PORTLAND, Ore. (PORTLAND TRIBUNE) — The statewide shortage of qualified public defenders — and a compounding backlog of criminal cases — hasn’t hit Washington County quite as hard as other parts of the state, but the court system in Oregon’s second-largest county is by no means immune to the ripple effects.
Attorneys say that defendants are sitting in jail waiting for representation so they can be arraigned on charges. Even with specialty arraignment blocks set up to process alleged offenders more quickly, there are still hundreds of cases pending in Washington County Circuit Court.
Legal experts are sounding the alarm. Some are calling the shortage a “constitutional crisis,” since all criminal offenders are guaranteed representation by the state if they can’t afford an attorney of their own. They’re also guaranteed the right to a speedy trial. Those rights are enshrined in the Sixth Amendment.
Both of these rights are threatened by the current shortage. While there are many contributing factors, experts say the crisis is straining the criminal justice system to its breaking point.
“I think that the people who choose this profession are people who want to help people,” said Mary Brewington, director of the Washington County branch of Metropolitan Public Defenders. “We’ve been fighting for increased funding for years … and when you ask for something over and over again and don’t get it, you either move on or try to do the best with what you have.”
While some of the current problems can be tied to the COVID-19 pandemic, officials say, others have been building for decades.
The first is what public defenders described as a chronically underfunded public defender system in Oregon.
While the Office of Public Defense Services (OPDS) oversees the public defenders who operate in every county, it doesn’t set its own budget. Instead, the Oregon Legislature chooses how much to budget for public defenders, leaving the agency struggling to compete with all the other things that demand taxpayer dollars every biennium.
As Brewington put it, “They distribute the money but don’t determine the size of the pot.”
But now, Oregon is seeing the effects of what has become a pronounced pattern of underfunding.
Just last week, four Oregonians facing criminal charges filed a class-action lawsuit in Multnomah County against the state for failing to provide them with public defenders.
Even privately practicing defense attorneys are seeing the impacts of a strained state system.
“These folks are just sitting there with no representation and no ability to get in front of a judge,” said Jacob Braunstein, a lawyer with Alexzander C.J. Adams in Beaverton. “It’s definitely raising constitutional issues with the right to a speedy trial and to the right to have an attorney.”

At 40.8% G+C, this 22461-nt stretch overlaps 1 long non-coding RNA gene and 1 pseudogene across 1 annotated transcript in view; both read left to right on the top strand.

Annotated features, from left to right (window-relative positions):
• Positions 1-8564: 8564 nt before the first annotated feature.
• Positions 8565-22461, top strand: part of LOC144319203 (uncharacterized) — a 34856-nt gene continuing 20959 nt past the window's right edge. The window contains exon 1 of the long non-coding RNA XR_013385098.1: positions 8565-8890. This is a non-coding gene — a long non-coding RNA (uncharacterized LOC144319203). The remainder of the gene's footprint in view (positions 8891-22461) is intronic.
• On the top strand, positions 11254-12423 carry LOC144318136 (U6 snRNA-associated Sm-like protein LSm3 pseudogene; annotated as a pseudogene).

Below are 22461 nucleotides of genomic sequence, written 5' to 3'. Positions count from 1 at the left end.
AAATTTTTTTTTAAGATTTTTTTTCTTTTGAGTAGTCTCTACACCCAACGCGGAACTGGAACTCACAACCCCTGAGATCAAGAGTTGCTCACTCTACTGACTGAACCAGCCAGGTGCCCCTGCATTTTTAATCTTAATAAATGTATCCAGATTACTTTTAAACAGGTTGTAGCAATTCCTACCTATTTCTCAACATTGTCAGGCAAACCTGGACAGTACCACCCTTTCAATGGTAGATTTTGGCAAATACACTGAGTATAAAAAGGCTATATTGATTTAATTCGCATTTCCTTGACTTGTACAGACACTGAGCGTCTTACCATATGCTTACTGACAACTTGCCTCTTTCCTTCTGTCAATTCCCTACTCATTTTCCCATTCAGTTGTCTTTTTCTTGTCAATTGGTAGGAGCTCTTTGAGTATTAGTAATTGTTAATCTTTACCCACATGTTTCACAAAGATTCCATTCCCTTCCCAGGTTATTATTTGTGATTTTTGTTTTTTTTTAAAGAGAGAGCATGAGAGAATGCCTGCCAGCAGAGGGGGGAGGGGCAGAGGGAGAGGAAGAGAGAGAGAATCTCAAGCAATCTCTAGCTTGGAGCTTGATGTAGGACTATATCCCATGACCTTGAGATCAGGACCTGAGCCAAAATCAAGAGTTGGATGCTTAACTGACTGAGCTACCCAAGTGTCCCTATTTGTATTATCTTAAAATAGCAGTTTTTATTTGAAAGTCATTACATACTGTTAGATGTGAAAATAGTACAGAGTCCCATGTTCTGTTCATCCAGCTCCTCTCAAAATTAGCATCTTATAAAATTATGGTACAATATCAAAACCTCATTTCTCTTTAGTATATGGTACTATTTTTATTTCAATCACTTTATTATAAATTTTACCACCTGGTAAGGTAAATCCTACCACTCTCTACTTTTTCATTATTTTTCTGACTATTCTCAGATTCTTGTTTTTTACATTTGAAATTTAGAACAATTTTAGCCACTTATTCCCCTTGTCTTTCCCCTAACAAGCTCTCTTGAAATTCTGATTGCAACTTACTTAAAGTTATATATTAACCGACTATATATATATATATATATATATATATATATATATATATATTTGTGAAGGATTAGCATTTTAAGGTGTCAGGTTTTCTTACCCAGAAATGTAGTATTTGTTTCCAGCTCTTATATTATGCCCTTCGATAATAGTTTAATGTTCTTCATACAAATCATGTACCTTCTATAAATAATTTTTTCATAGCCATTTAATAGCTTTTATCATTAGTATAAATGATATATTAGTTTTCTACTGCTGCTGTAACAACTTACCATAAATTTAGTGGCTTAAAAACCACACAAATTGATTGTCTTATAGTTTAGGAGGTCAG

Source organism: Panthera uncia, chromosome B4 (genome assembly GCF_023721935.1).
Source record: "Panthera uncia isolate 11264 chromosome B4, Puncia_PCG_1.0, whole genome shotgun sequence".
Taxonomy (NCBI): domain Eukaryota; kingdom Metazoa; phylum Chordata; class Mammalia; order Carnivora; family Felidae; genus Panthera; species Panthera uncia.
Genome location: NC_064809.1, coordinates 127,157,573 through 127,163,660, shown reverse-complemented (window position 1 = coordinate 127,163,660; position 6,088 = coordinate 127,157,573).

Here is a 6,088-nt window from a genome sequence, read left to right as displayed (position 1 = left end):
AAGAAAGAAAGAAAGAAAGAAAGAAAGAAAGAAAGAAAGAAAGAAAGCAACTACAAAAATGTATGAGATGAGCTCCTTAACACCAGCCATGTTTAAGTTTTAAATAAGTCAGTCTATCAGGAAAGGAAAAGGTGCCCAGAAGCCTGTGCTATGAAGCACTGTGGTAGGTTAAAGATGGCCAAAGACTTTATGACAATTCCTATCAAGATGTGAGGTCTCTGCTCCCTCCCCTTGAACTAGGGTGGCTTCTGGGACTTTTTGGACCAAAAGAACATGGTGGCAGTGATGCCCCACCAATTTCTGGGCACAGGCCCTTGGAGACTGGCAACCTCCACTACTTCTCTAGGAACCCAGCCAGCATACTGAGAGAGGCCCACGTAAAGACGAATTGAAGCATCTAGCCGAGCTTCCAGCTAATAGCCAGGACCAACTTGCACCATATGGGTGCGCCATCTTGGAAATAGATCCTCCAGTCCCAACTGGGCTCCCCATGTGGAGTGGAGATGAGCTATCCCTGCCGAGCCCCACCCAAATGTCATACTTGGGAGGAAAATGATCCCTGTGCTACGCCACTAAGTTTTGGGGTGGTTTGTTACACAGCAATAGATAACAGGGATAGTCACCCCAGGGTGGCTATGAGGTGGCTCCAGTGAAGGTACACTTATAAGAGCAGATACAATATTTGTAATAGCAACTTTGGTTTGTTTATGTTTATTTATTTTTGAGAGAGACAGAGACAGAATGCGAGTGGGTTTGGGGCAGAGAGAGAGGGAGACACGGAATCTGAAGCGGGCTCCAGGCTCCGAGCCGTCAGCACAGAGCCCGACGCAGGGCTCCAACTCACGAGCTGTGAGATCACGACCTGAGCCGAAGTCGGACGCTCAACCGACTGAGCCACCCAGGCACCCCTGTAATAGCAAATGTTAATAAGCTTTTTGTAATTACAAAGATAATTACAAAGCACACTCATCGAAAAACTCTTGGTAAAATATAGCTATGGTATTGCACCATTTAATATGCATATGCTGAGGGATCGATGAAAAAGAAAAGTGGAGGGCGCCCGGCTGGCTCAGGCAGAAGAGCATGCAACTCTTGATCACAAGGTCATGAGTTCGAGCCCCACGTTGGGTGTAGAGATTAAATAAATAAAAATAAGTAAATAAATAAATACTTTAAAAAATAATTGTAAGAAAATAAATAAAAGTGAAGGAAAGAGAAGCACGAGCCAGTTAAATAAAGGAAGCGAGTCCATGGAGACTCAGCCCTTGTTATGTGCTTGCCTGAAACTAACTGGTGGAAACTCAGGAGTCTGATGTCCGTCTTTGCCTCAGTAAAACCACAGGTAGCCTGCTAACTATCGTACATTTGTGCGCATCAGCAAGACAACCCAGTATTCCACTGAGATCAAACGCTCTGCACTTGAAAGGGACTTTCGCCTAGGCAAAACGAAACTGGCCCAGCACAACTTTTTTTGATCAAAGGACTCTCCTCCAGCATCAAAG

While the COVID-19 pandemic exacerbated a backlog of criminal cases, due to closed courts and added safety precautions, it is by no means the main cause of the public defender shortage. Attorneys say the backlog has strained a public defender system that was already at a breaking point due to lawyers working too many cases.
“I do think the other factor is just straight burnout … even though people went into public defense, and they knew they weren’t going to get rich off of this kind of work, they were eager to get into that public service,” said Autumn Shreve, government relations manager for OPDS. “The backlog was really the thing that really put this all over the edge.”
The other factor is that, for decades, Oregon’s policies have rewarded public defenders for working more cases — an effort to stretch the small number of public defenders further.
But a 2019 analysis by the Sixth Amendment Center found that Oregon’s case credits system was ineffective, both because it incentivized quantity over quality in representation, and because it failed to account for the complexities of certain cases.
“The ‘case credits’ system ultimately pays most contractors a fixed fee per case without regard to how much or how little time the case requires of the attorney,” the report states. “This compensation plan creates an incentive for most contractors and their constituents attorneys to handle as many cases as possible and to do so as quickly as possible, rather than focusing on their ethical duty of achieving the client’s case-related goals.”
While Oregon has since come up with new caseload limits for public defenders, as well as new oversight for the OPDS, lawyers say there are still larger issues to address.
A study by the American Bar Association released in January found that Oregon has less than a third of the needed public defenders to adequately represent poor Oregonians. In Multnomah County, the shortage has even led to low-level cases being thrown out.
While the problem hasn’t risen to that level in Washington County, the system is still strained. Public defenders have left their professions or left the area because of these factors.